With the current blame culture leading to risk aversion, we'd never even have got to the trees - we'd still be swimming round in the ocean.

brianb
 
Posts: 5513
Joined: Mon Feb 13, 2012 6:49 pm

RE: Silly question of the day

Postby worcspaul » Mon Jun 28, 2010 6:40 pm

On the face of it, one would think "if it was possible to fly to the Moon 40 years ago with all the computing power of a cheap watch, why's it apparently so much more difficult to achieve now?"

Quite simply, the answer lies not in technology, but [b]political will[/b]. Kennedy set a target to land a man/men on the Moon and return him/them safely to Earth by "the end of the decade". This was at the height of the "Cold War" when the USSR seemed to be far more advanced in rocket/missile technology than the USA, and set a deadline that couldn't really be moved. Terrific progress was made, but at the expense of the crew of Apollo 1 and, almost, the crew of Apollo 13. One of the amazing things, to my mind, about the Apollo programme wasn't so much the fact that man walked on the Moon, but that so many men were able to do so AND return home. In just under 6 years, from 27th Jan 1967 (Apollo 1 fire) to 19th Dec 1972 (Apollo 17 splashdown) "only" (and I certainly don't wish to belittle Grissom, Chaffee and White) 3 astronauts were lost.

Nowadays the old "Iron Curtain" countries aren't viewed with quite the same level of suspicion and there's a greater level of cooperation (I seem to recall that China have recently been invited to be involved in the ISS!) Though [u]technically[/u] I imagine it would still be possible to build a new Apollo/Saturn V using the same designs, I think the fear of litigation should something go wrong would prevent the Apollo/Saturn configuration being used. Sadly, no matter how much you think you may have "covered all the bases" something will come along to set you back as, sadly, was the case with the loss of shuttles Challenger on 28 Jan 1986 and Columbia on 1 Feb 2003. Perhaps, when "only" 1, 2 or 3 lives (of experienced pilots/test pilots) were at stake (Mercury, Gemini, Apollo) the risks were deemed "acceptable" but not any more. The people who fly in the shuttle (and Soyuz) to the ISS are no longer just pilots/test pilots, but also scientists and civilians and an even high level of safety is required. After all, [u]any[/u] mission in space is extremely hazardous. The magnitude of the hazard increases with distance from Earth.

worcspaul
 
Posts: 328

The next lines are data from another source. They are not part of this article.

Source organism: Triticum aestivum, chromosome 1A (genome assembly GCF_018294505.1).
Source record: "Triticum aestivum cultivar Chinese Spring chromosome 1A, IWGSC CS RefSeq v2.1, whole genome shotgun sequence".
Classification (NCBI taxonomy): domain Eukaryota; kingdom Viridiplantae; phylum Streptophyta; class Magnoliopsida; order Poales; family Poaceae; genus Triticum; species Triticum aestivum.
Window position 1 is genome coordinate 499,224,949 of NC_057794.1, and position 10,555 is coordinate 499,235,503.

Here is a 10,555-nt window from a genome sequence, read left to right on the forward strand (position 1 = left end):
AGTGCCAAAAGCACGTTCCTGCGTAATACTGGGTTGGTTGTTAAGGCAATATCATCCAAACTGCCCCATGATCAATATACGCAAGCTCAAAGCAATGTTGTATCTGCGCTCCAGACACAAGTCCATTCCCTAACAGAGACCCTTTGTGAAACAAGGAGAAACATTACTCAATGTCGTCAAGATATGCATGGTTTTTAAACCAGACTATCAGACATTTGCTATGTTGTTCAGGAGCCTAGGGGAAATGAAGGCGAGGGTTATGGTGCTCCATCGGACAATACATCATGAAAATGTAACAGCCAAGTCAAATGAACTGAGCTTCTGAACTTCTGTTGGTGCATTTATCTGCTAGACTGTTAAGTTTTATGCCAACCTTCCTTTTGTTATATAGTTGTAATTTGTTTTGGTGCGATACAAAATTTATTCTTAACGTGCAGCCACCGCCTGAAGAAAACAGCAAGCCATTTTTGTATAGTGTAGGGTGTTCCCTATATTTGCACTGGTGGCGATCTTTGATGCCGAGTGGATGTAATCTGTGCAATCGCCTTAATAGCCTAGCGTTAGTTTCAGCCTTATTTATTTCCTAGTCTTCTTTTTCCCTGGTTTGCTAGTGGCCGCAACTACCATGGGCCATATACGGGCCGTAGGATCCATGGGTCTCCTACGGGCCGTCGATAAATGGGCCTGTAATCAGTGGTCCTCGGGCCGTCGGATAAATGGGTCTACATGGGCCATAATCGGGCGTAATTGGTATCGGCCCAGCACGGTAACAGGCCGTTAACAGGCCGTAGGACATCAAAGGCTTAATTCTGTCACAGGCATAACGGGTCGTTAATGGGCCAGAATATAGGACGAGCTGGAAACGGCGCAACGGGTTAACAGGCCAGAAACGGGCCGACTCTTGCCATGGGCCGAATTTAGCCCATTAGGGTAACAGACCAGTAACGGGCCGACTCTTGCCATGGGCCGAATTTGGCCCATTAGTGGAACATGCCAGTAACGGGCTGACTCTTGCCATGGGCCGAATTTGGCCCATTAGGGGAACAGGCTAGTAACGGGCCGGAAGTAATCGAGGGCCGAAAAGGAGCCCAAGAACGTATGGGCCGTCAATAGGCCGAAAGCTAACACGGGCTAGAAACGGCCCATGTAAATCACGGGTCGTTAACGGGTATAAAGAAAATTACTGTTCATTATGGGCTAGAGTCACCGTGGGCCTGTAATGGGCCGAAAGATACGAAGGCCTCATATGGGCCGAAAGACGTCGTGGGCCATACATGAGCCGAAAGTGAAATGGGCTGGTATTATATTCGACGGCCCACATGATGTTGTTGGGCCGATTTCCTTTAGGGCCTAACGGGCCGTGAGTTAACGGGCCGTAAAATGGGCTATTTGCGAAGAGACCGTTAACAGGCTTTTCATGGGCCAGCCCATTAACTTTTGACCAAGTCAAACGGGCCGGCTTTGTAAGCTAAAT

Joined: Sat Jun 18, 2011 8:42 am

RE: Silly question of the day

Postby brianb » Mon Jun 28, 2010 8:03 pm

[quote]The magnitude of the hazard increases with distance from Earth.
[/quote]
Not true ... the only thing that is significantly different about going out of low earth orbit is the time it takes to get back.

brianb
 
Posts: 5513
Joined: Mon Feb 13, 2012 6:49 pm

RE: Silly question of the day

Postby uea74 » Tue Jun 29, 2010 8:30 pm

What always amuse's me over this is that there were 2 big players that would have loved to have dispproved that the Americans never went. Russia and China. They will have tracked Apollo every inch of the way there and back with every bit of equipment and analysed every bit of data they got.

And at that time, and now, anything that could have demonstrated it didn't happen would have been freely handed over to all newspapers free just for the embarassment it would cause.

I have heard people say that cgi could have been used, what was cgi in the mid-60's. It didn't exist in any form.

Technologically it was a lot easier to go to the moon then attempt a con.
uea74
 
Posts: 459
Joined: Mon Feb 13, 2012 6:54 pm

RE: Silly question of the day

Postby brianb » Wed Jun 30, 2010 10:06 am

[quote]there were 2 big players that would have loved to have dispproved that the Americans never went. Russia and China. They will have tracked Apollo every inch of the way there and back with every bit of equipment and analysed every bit of data they got. [/quote]
Well, certainly the Russians. The Chinese were in the depths of the (so called) Cultural Revolution & anyone showing any interest in science or technology would undoubtedly have been forcibly "discouraged". But the Russians were very serious contenders, I think until about 1968 most of us in the West expected the Russians to land men on the Moon before the Americans.
brianb
 
Posts: 5513
Joined: Mon Feb 13, 2012 6:49 pm

Next

Return to Ask a silly (astronomy) question

Who is online

Users browsing this forum: No registered users and 0 guests